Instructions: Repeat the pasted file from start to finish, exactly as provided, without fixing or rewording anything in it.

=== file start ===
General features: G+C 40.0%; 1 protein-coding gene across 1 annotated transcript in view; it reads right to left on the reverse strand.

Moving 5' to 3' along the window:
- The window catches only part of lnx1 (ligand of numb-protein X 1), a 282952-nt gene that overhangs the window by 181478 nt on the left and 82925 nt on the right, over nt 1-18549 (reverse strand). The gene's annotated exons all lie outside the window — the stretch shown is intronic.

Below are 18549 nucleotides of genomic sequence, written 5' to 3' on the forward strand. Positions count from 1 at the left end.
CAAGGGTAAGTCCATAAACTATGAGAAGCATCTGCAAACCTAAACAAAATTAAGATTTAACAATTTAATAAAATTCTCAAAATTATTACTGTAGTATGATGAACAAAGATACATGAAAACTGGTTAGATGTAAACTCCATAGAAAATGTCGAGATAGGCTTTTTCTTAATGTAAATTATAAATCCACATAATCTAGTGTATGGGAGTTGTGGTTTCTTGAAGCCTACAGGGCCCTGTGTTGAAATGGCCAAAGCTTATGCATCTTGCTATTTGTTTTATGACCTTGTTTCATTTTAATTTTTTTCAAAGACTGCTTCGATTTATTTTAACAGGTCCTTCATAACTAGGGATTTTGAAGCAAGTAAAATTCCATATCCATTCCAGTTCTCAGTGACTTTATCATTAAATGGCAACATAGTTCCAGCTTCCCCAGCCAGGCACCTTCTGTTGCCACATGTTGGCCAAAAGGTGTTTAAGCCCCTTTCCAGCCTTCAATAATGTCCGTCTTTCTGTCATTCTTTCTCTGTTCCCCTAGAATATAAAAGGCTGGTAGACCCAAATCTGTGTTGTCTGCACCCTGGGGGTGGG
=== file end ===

General features: G+C 40.0%; 1 protein-coding gene across 1 annotated transcript in view; it reads right to left on the reverse strand.

Moving 5' to 3' along the window:
- The window catches only part of lnx1 (ligand of numb-protein X 1), a 282952-nt gene that overhangs the window by 181478 nt on the left and 82925 nt on the right, over nt 1-18549 (reverse strand). The gene's annotated exons all lie outside the window — the stretch shown is intronic.

Below are 18549 nucleotides of genomic sequence, written 5' to 3' on the forward strand. Positions count from 1 at the left end.
CAAGGGTAAGTCCATAAACTATGAGAAGCATCTGCAAACCTAAACAAAATTAAGATTTAACAATTTAATAAAATTCTCAAAATTATTACTGTAGTATGATGAACAAAGATACATGAAAACTGGTTAGATGTAAACTCCATAGAAAATGTCGAGATAGGCTTTTTCTTAATGTAAATTATAAATCCACATAATCTAGTGTATGGGAGTTGTGGTTTCTTGAAGCCTACAGGGCCCTGTGTTGAAATGGCCAAAGCTTATGCATCTTGCTATTTGTTTTATGACCTTGTTTCATTTTAATTTTTTTCAAAGACTGCTTCGATTTATTTTAACAGGTCCTTCATAACTAGGGATTTTGAAGCAAGTAAAATTCCATATCCATTCCAGTTCTCAGTGACTTTATCATTAAATGGCAACATAGTTCCAGCTTCCCCAGCCAGGCACCTTCTGTTGCCACATGTTGGCCAAAAGGTGTTTAAGCCCCTTTCCAGCCTTCAATAATGTCCGTCTTTCTGTCATTCTTTCTCTGTTCCCCTAGAATATAAAAGGCTGGTAGACCCAAATCTGTGTTGTCTGCACCCTGGGGGTGGG